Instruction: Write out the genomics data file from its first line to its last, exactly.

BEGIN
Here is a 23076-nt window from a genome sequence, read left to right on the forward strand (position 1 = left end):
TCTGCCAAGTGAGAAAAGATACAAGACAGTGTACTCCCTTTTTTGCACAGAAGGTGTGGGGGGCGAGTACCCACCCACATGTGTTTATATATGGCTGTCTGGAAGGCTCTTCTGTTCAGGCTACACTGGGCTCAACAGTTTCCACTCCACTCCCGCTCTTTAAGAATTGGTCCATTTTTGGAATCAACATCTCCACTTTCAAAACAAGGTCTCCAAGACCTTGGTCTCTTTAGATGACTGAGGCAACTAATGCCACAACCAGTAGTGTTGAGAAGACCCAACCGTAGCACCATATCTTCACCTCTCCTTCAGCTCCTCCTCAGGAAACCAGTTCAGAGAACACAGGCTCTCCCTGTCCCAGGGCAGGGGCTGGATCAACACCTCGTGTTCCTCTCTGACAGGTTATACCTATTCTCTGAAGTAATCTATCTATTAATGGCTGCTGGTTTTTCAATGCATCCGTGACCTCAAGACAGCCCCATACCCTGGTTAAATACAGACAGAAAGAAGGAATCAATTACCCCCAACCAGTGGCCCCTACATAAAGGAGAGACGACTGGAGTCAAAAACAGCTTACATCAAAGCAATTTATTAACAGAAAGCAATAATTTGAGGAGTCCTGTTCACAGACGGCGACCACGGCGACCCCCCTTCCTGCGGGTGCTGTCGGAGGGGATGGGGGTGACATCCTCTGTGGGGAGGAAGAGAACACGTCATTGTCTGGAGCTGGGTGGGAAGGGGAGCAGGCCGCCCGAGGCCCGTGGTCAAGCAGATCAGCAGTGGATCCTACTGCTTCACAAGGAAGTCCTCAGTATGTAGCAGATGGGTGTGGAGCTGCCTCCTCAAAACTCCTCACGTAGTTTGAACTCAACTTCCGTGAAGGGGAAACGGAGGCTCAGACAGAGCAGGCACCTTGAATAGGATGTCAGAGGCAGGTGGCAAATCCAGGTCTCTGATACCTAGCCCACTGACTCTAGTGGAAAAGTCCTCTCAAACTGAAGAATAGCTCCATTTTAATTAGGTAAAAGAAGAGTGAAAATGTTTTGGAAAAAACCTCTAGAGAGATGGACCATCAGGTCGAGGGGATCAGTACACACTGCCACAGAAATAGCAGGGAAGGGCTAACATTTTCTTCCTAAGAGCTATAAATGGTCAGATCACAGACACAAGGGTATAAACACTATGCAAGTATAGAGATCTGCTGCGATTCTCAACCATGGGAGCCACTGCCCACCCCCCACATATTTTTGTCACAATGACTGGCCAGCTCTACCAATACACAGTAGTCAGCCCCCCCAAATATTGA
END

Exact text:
Here is a 23076-nt window from a genome sequence, read left to right on the forward strand (position 1 = left end):
TCTGCCAAGTGAGAAAAGATACAAGACAGTGTACTCCCTTTTTTGCACAGAAGGTGTGGGGGGCGAGTACCCACCCACATGTGTTTATATATGGCTGTCTGGAAGGCTCTTCTGTTCAGGCTACACTGGGCTCAACAGTTTCCACTCCACTCCCGCTCTTTAAGAATTGGTCCATTTTTGGAATCAACATCTCCACTTTCAAAACAAGGTCTCCAAGACCTTGGTCTCTTTAGATGACTGAGGCAACTAATGCCACAACCAGTAGTGTTGAGAAGACCCAACCGTAGCACCATATCTTCACCTCTCCTTCAGCTCCTCCTCAGGAAACCAGTTCAGAGAACACAGGCTCTCCCTGTCCCAGGGCAGGGGCTGGATCAACACCTCGTGTTCCTCTCTGACAGGTTATACCTATTCTCTGAAGTAATCTATCTATTAATGGCTGCTGGTTTTTCAATGCATCCGTGACCTCAAGACAGCCCCATACCCTGGTTAAATACAGACAGAAAGAAGGAATCAATTACCCCCAACCAGTGGCCCCTACATAAAGGAGAGACGACTGGAGTCAAAAACAGCTTACATCAAAGCAATTTATTAACAGAAAGCAATAATTTGAGGAGTCCTGTTCACAGACGGCGACCACGGCGACCCCCCTTCCTGCGGGTGCTGTCGGAGGGGATGGGGGTGACATCCTCTGTGGGGAGGAAGAGAACACGTCATTGTCTGGAGCTGGGTGGGAAGGGGAGCAGGCCGCCCGAGGCCCGTGGTCAAGCAGATCAGCAGTGGATCCTACTGCTTCACAAGGAAGTCCTCAGTATGTAGCAGATGGGTGTGGAGCTGCCTCCTCAAAACTCCTCACGTAGTTTGAACTCAACTTCCGTGAAGGGGAAACGGAGGCTCAGACAGAGCAGGCACCTTGAATAGGATGTCAGAGGCAGGTGGCAAATCCAGGTCTCTGATACCTAGCCCACTGACTCTAGTGGAAAAGTCCTCTCAAACTGAAGAATAGCTCCATTTTAATTAGGTAAAAGAAGAGTGAAAATGTTTTGGAAAAAACCTCTAGAGAGATGGACCATCAGGTCGAGGGGATCAGTACACACTGCCACAGAAATAGCAGGGAAGGGCTAACATTTTCTTCCTAAGAGCTATAAATGGTCAGATCACAGACACAAGGGTATAAACACTATGCAAGTATAGAGATCTGCTGCGATTCTCAACCATGGGAGCCACTGCCCACCCCCCACATATTTTTGTCACAATGACTGGCCAGCTCTACCAATACACAGTAGTCAGCCCCCCCAAATATTGA